lus est ars boni et œqui. Cuius merito quis nos sacerdotes appellet; iustitiam namque colimus et boni et œqui, notitiam profitemur, œquum ab iniquo separantes, licitum ab illicto discernentes, bonos non solum metu pœnarum, verum etiam prœmiorum quoque exhortatione efficere cupientes veram, nisi fallor, philosophiam, non simulatam affectantes.
The nadir of mechanical jurisprudence is reached when conceptions are used, not as premises from which to reason, but as ultimate solutions. So used, they cease to be conceptions and become empty words. James has called attention to a like vice in philosophical thought:
Metaphysics has usually followed a very primitive kind of quest. You know how men have always hankered after unlawful magic, and you know what a great part in magic words have always played. If you have his name, or the formula of incantation that binds him, you can control the spirit, genie, afrite, or whatever the power may be…. So the universe has always appeared to the natural mind as a kind of enigma of which the key must be sought in the shape of some illuminating or power-bringing word or name. That word names the universe's principle, and to possess it is after a fashion to possess the universe itself."God,""Matter,""Reason,""the Absolute," "Energy," are so many solving names. You can rest when you have them. You are at the end of your metaphysical quest.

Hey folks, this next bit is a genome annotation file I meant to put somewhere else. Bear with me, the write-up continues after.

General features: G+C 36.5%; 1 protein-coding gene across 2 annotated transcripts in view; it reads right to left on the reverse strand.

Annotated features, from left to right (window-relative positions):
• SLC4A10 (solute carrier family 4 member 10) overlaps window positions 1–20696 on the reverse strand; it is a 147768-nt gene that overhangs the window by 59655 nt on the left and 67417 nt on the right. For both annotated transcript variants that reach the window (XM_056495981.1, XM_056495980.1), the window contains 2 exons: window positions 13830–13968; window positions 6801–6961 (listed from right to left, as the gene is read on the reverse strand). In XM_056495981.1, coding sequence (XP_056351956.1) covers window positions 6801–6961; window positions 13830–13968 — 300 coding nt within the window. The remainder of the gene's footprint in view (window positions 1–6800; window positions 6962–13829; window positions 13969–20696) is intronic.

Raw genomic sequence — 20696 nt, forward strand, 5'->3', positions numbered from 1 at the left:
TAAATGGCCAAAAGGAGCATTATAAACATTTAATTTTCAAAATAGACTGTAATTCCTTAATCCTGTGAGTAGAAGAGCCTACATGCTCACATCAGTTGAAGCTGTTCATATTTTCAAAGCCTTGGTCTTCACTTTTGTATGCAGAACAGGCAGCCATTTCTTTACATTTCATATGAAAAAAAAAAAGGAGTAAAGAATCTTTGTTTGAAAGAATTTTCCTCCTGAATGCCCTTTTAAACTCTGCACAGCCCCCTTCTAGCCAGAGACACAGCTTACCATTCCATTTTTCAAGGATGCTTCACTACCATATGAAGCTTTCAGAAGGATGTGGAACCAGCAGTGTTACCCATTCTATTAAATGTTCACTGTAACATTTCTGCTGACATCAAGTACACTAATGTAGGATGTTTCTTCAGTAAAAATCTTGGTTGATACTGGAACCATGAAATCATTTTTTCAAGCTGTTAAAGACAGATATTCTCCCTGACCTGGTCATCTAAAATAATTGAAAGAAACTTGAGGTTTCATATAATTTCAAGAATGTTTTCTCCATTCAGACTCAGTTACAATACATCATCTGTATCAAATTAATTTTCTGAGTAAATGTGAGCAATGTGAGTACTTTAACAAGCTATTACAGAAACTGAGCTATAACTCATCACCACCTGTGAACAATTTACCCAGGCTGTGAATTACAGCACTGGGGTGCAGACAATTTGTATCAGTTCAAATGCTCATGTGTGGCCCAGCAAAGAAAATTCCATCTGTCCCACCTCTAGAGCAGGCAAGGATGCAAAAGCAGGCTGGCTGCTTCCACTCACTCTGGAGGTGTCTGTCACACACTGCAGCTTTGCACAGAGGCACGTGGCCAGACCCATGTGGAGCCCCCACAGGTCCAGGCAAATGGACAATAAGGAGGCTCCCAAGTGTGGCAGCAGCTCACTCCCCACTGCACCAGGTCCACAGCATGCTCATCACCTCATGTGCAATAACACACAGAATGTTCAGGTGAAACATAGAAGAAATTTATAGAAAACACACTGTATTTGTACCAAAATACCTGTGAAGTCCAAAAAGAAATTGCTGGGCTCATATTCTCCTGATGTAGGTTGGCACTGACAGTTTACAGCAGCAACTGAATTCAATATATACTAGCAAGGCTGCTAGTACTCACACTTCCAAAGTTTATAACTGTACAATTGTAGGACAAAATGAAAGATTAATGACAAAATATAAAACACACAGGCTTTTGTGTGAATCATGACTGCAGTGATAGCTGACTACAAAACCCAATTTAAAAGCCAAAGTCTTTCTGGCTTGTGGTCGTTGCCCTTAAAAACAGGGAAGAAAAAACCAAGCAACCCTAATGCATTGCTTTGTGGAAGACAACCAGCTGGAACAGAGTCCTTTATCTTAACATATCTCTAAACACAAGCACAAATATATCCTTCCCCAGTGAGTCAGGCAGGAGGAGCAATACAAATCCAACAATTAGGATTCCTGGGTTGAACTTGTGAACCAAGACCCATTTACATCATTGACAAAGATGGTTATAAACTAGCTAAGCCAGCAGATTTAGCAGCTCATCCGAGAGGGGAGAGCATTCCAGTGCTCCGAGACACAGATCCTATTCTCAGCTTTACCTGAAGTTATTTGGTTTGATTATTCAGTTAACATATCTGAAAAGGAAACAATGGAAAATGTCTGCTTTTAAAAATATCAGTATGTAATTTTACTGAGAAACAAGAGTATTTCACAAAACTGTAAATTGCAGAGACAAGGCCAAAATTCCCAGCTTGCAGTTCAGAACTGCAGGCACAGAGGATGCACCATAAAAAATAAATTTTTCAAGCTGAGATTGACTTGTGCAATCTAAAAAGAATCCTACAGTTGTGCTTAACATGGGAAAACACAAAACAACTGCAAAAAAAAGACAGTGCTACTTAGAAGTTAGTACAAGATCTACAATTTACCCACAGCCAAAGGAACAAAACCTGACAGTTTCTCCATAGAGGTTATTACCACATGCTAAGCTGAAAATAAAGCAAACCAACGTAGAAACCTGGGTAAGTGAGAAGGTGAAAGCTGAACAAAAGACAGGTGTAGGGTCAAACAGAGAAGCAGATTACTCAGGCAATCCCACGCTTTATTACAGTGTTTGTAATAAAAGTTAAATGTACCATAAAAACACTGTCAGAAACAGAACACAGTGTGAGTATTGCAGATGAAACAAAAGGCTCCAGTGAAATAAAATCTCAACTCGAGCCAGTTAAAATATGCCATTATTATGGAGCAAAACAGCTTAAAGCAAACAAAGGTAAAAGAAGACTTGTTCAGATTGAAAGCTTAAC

Current decisions and discussions are full of such solving words: estoppel, malice, privity, implied, intention of the testator, vested and contingent—when we arrive at these we are assumed to be at the end of our juristic search. Like Habib in the Arabian Nights, we wave aloft our scimitar and pronounce the talismanic word.